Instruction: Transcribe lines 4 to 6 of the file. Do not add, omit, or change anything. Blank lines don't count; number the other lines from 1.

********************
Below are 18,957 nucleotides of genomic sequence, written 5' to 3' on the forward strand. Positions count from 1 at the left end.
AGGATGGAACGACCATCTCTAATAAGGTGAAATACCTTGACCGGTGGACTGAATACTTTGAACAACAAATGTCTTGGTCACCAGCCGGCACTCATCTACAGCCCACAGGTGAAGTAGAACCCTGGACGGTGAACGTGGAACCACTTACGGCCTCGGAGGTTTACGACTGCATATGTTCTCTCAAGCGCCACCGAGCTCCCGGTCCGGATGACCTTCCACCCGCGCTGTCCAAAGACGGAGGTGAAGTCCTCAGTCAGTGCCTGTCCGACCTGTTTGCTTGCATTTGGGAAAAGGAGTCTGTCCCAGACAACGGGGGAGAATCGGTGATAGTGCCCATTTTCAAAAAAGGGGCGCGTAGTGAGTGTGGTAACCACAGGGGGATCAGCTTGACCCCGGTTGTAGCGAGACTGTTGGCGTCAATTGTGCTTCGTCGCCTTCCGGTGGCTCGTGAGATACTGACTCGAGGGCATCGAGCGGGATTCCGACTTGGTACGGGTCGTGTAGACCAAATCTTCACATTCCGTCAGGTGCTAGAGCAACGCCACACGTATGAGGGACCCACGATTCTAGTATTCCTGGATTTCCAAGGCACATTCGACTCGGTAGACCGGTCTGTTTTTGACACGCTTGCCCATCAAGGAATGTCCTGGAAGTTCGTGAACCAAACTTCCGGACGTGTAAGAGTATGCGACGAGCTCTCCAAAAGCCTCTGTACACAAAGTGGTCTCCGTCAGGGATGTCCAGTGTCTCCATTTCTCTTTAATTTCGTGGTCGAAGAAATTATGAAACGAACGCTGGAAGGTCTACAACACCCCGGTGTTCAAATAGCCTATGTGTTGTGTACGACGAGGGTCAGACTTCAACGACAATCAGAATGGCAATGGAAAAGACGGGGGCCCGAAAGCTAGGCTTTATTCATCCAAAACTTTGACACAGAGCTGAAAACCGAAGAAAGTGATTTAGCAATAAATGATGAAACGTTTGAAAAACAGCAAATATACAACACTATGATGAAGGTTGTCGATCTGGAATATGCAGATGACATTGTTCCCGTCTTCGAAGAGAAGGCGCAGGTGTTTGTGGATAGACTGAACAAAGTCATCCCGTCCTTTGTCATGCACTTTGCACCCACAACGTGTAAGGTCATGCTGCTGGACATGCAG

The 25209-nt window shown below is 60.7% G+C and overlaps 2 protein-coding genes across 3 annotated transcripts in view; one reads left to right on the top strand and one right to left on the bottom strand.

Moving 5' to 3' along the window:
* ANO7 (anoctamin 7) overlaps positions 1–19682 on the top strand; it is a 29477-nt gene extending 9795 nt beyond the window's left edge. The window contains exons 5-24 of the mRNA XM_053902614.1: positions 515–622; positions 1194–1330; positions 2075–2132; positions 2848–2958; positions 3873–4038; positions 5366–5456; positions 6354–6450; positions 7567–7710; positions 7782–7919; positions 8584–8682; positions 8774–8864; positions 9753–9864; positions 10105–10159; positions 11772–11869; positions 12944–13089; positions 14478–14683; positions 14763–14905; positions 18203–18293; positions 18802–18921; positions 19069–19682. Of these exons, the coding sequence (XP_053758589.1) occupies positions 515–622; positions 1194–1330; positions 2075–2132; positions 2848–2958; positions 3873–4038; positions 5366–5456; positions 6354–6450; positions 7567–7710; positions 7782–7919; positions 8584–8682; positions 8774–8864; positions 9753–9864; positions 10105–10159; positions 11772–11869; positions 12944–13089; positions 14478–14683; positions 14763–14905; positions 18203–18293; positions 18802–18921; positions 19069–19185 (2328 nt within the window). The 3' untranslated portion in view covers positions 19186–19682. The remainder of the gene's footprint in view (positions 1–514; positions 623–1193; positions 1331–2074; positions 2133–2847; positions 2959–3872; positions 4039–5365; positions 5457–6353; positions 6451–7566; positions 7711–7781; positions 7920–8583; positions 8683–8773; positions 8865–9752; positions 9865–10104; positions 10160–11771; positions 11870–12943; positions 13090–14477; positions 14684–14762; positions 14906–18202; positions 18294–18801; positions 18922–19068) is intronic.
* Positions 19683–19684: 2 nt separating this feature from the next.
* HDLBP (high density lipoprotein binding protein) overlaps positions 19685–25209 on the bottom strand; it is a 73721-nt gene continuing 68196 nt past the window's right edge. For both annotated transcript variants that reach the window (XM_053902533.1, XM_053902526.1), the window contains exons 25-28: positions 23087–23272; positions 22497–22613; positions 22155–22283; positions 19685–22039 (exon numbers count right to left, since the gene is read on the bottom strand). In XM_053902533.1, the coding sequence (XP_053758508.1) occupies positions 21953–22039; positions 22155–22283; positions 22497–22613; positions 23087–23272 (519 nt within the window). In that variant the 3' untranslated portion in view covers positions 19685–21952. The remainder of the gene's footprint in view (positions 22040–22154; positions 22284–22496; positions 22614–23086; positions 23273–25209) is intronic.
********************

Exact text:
Moving 5' to 3' along the window:
* ANO7 (anoctamin 7) overlaps positions 1–19682 on the top strand; it is a 29477-nt gene extending 9795 nt beyond the window's left edge. The window contains exons 5-24 of the mRNA XM_053902614.1: positions 515–622; positions 1194–1330; positions 2075–2132; positions 2848–2958; positions 3873–4038; positions 5366–5456; positions 6354–6450; positions 7567–7710; positions 7782–7919; positions 8584–8682; positions 8774–8864; positions 9753–9864; positions 10105–10159; positions 11772–11869; positions 12944–13089; positions 14478–14683; positions 14763–14905; positions 18203–18293; positions 18802–18921; positions 19069–19682. Of these exons, the coding sequence (XP_053758589.1) occupies positions 515–622; positions 1194–1330; positions 2075–2132; positions 2848–2958; positions 3873–4038; positions 5366–5456; positions 6354–6450; positions 7567–7710; positions 7782–7919; positions 8584–8682; positions 8774–8864; positions 9753–9864; positions 10105–10159; positions 11772–11869; positions 12944–13089; positions 14478–14683; positions 14763–14905; positions 18203–18293; positions 18802–18921; positions 19069–19185 (2328 nt within the window). The 3' untranslated portion in view covers positions 19186–19682. The remainder of the gene's footprint in view (positions 1–514; positions 623–1193; positions 1331–2074; positions 2133–2847; positions 2959–3872; positions 4039–5365; positions 5457–6353; positions 6451–7566; positions 7711–7781; positions 7920–8583; positions 8683–8773; positions 8865–9752; positions 9865–10104; positions 10160–11771; positions 11870–12943; positions 13090–14477; positions 14684–14762; positions 14906–18202; positions 18294–18801; positions 18922–19068) is intronic.
* Positions 19683–19684: 2 nt separating this feature from the next.